Tis a sad day for Monstrumologists everywhere. ...more
Read this with my son, and while it did seem to keep his interest, and the premise sounded fun and interesting, I found it somewhat. . . lacking. AndRead this with my son, and while it did seem to keep his interest, and the premise sounded fun and interesting, I found it somewhat. . . lacking. And that is not at ALL because it is a MG book. There was very little depth to the characters, and plotting that seemed rushed. Omniscient narration, coincidental plot devices, and some very nonsensical world building abounded and that drove me crazy. ...more
An excellent comprehensive for beginning sculptors (since I am one I should know ;). Emily's directions and tips are very easy to understand and folloAn excellent comprehensive for beginning sculptors (since I am one I should know ;). Emily's directions and tips are very easy to understand and follow, and what I like best is that she shows techniques and how they would be useful for a given subject, not necessarily specific to one sculpture from start to finish. I've already used a lot of her tips and they have been so helpful! An excellent read for anyone interested in sculpting techniques. ...more
The thing that I find most enjoyable about this series is how Alex's character is changing. She is still completely snarky and sarcastic on the outsidThe thing that I find most enjoyable about this series is how Alex's character is changing. She is still completely snarky and sarcastic on the outside, but the inner changes are what I find very compelling. Especially where we leave Alex at the end of this book. I won't spoil anything, but I am kind of dying for the last book to come out. But when am I not with one of Jennifer's books? ...more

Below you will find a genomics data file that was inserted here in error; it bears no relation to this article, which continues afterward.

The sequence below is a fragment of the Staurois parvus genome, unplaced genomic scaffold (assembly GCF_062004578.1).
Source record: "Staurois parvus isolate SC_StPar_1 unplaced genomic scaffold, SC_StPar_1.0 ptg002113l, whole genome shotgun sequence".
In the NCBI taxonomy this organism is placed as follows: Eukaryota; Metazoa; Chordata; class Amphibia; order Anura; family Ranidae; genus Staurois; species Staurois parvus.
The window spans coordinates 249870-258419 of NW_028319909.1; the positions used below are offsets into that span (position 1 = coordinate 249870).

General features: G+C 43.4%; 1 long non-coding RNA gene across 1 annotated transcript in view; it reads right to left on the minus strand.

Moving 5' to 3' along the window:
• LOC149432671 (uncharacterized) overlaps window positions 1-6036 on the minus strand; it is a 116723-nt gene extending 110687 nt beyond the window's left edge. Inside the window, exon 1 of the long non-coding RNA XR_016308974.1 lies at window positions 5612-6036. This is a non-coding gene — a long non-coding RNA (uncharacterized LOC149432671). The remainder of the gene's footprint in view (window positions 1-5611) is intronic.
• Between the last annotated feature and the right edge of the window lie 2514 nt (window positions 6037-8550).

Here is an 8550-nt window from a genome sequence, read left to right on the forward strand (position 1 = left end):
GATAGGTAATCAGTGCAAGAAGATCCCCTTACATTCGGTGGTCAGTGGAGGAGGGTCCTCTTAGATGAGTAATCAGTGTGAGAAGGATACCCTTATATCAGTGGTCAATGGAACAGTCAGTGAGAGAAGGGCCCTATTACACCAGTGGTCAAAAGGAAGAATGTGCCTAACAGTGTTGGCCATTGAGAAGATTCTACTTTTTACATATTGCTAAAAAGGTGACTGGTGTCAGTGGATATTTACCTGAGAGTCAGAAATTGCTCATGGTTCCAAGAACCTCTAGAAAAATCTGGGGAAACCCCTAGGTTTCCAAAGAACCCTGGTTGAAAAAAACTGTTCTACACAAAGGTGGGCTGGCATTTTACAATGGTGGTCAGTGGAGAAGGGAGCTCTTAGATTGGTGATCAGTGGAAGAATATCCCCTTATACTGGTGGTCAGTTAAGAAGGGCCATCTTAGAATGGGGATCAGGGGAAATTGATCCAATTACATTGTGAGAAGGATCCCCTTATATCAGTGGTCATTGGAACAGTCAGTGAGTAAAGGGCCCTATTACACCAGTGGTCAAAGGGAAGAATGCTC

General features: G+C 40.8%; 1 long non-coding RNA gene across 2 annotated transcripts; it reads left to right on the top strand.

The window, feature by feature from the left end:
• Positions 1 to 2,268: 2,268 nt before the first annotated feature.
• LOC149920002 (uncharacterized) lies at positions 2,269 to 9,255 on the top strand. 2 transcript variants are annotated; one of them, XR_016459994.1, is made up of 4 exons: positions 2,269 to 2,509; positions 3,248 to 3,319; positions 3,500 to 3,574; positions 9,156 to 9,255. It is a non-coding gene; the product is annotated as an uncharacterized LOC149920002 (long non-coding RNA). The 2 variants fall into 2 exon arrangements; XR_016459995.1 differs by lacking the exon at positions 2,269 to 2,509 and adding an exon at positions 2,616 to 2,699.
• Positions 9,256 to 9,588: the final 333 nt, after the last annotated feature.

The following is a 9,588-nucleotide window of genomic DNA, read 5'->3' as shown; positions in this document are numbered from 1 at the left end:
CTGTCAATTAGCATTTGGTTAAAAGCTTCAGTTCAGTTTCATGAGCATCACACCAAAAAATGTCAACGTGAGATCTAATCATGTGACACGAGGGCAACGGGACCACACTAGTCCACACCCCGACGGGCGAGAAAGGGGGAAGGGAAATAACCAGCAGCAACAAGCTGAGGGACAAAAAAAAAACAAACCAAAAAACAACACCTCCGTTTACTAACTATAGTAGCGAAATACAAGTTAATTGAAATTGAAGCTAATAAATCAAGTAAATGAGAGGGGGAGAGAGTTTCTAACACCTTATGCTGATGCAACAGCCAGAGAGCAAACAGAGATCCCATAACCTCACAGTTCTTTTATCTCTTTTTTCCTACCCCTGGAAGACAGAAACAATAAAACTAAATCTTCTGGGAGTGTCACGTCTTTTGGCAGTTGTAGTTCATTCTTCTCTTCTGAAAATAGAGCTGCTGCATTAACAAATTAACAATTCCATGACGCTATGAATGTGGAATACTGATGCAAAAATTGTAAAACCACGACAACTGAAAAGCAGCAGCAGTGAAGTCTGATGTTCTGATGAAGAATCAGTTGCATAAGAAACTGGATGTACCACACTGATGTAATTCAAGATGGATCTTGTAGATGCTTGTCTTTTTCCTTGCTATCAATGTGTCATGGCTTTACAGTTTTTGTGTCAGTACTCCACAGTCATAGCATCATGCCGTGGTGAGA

The only redeeming qualities I felt this book had were:
1. Fitzgerald's moments of absolutely beautiful prose. 'It was one of those rare smiles with aThe only redeeming qualities I felt this book had were:
1. Fitzgerald's moments of absolutely beautiful prose. 'It was one of those rare smiles with a quality of eternal reassurance in it, that you may come across four or five times in life. It faced - or seemed to face - the whole external world for an instant, and then concentrated on YOU with an irresistible prejudice in your favor. It understood you just as far as you wanted to be understood, believed in you as you would like to believe in yourself, and assured you that it had precisely the impression of you that, at your best, you hoped to convey.'
2. The satirical humor that was far less than I would have liked based on Nick's fleeting moments of perception of the absurdity of the vapid people surrounding him.
3. Owl Eyes rhapsody over the shelves of REAL BOOKS. 'Absolutely real - have pages and everything. Here! Lemme show you!'
4. Gatsby's never ending pursuit of his dream. Misguided, and foolish (as far as Daisy's concerned), but his perseverance and desire to 'be better' hit home in a powerful way. Especially when his father showed Nick the page in one of Gatsby's old books listing his goals.